They present a universal time of mankind. The characters more or less unwillingly have to go with the flow of modern society that is characterized by digitalization of our daily lives, which itself is defined by the survival of the fittest.

Is it fair to say you’ve in a way taken the melodrama out of the Dutch Golden Age tronie?

Interview by John Hood

John Hood is a Miami-based wordslinger whose byline has appeared everywhere from NBC New York to The Glasgow Herald. A chronic interviewer, Hood’s gone face-to-face with everyone from Martin Amis and Afrojack to Dita Von Teese and Gore Vidal. While still delivering the occasional Our Man in Miami column for BlackBook and/or A Day in the Life entry for Paste, these days he most frequently bylines for Miami New Times, Culture Designers, Ocean Drive, Tropicult, ADANAI, Fordistas, WD Ventito and, now, Arte Fuse.



Event announcements by Yplan and Dutch Ministry of Culture

The Dutch ministry of Culture listed 'Digital Divide' as spotlight event on their blog, and one of NYC's premier event planner Yplan app features the opening of "the fascinating new show Digital Divide" in their Culture section.

Q&A interview with creative magazine AWEH

Ellen de Meijer – Digital Divide

"The bottom line is that everybody lures others while pretending to be something else." By Victoria Phillips

Ellen de Meijer a Dutch artist living and working out of Amsterdam, will present a solo show of her new series ‘Digital Divide’ in New York’s premium Chelsea gallery, UNIX Gallery. Opening February 5th, through March 5th.

The work has been winning attention since her new work was introduced to the public at the Art Hamptons and more recently Art Basel Miami.

De Meijer’s success story is a culmination of over twenty years of the artist’s multi-disciplinary practice the essence of which has been rooted in the painter’s intention to capture the unseen.

While De Meijer began exploring her practice in the medium of photography it was the ultimately the process and physicality of paint that would overtake the artist practice.

The newest series ‘Digital Divide’ are large-scale figurations, which seduce the viewer with their reduced borderline stark backgrounds and a sense of cold emptiness that surrounds the figures. De Meijer’s unique ability to marry the figures with latest gadgets and modern attributes of power fuel the dialogue between the art and the viewer allowing them to discover the implied struggle and alienation.

VP: Hello Ellen, Could you tell us what are you working on right now?

EdM: I am working on a new painting that translates the concept of seeing and being seen in our daily lives. With this I mean that we are all looking at other ones lives and being looked at, at the same time. I am intrigued by the level of protection people build around themselves to cope with possible dangers of our modern life. This can be accomplished by constructing a certain image, or even by faking an online identity. The bottom line is that everybody lures others while pretending to be something else than they actually are.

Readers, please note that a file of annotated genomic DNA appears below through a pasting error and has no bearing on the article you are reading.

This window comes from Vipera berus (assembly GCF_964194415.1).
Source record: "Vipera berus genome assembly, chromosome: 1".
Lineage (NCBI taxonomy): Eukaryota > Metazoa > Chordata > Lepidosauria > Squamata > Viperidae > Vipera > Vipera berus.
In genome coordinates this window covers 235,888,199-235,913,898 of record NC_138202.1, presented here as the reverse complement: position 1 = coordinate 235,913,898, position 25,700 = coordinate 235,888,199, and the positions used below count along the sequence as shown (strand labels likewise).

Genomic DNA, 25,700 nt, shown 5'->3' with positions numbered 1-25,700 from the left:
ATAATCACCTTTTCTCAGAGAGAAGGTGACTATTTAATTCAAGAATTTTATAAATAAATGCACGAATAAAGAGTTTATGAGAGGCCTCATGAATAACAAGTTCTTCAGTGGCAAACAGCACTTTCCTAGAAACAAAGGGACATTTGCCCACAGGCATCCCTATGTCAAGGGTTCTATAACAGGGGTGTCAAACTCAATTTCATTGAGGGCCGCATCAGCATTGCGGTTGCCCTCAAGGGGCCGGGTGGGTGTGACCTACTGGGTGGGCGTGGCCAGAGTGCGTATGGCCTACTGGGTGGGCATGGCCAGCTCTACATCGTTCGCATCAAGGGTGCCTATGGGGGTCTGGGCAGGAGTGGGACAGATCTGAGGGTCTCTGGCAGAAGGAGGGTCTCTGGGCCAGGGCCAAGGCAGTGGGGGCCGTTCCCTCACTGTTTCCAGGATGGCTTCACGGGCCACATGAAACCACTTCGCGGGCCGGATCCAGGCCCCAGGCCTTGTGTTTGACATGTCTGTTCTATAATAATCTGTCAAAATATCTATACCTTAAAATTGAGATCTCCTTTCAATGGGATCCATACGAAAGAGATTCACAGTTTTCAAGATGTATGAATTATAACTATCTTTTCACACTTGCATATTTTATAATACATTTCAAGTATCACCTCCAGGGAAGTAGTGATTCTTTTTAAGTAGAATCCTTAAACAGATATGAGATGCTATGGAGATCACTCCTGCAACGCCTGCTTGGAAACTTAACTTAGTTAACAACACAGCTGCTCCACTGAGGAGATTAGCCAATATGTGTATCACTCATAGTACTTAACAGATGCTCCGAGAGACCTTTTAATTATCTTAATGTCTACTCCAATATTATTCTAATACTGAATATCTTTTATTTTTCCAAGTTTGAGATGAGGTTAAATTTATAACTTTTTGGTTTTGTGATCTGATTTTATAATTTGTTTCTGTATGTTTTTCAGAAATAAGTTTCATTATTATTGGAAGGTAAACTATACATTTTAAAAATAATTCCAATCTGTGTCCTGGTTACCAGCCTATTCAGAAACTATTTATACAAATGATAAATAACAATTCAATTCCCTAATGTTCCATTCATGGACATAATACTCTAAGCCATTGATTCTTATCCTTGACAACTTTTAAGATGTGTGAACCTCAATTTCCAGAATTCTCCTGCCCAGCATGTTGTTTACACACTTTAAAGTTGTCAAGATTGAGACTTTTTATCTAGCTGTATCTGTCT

Read the entire interview here: 

Announcement solo show Digital Divide

DIGITAL DIVIDE  February 5 through March 5, 2015 by ELLEN DE MEIJER

UNIX GALLERY, 532 W 24th. street, New York, NY. 

Opening show at UNIX Gallery from 6-8pm, February 5th. 

UNIX Gallery is pleased to present Dutch artist Ellen de Meijer’s first New York solo show, Digital Divide. This latest series of paintings follows de Meijer’s successful showings at Art Stage Singapore, Art Toronto and Art Miami. The opening reception for Digital Divide will be held at UNIX Gallery on February 5, from 6 – 8 PM, and runs through March 5, 2015. 

In Digital Divide, Ellen de Meijer’s works express a ruminative perspective from what you don’t see to what you feel everyday. De Meijer intends to capture the impact of our postmodern society on human behavior and the conflict between our basic human instincts of love, greed, fear and community, and our constant desire to progress and succeed. 

“Digital Divide is about all of us. The last 20 years we have experienced an enormous evolution mainly driven by technology and the digital revolution. But our human instincts have not changed, despite that our modern society often expects us to ignore these. It’s this tension that inspires my work,” says de Meijer. 

Ellen de Meijer’s paintings tend to give the viewer a unique feeling of sympathetic tension and pathos, simultaneously.  Her portraits show figures of successful repute, yet vulnerable with an
empty gaze. De Meijer’s figures are armed with digital gadgets such as Google Glass or iPhones, which refer to our zeitgeist of access to information and power. This proliferation of technology be
comes a point of dependency while our human instincts docilely move to the background. Often they are portrayed with small, bizzare objects or wearing rubber cleaning gloves that are symbolic of a societal obsession with sterilization and unattainable perfection.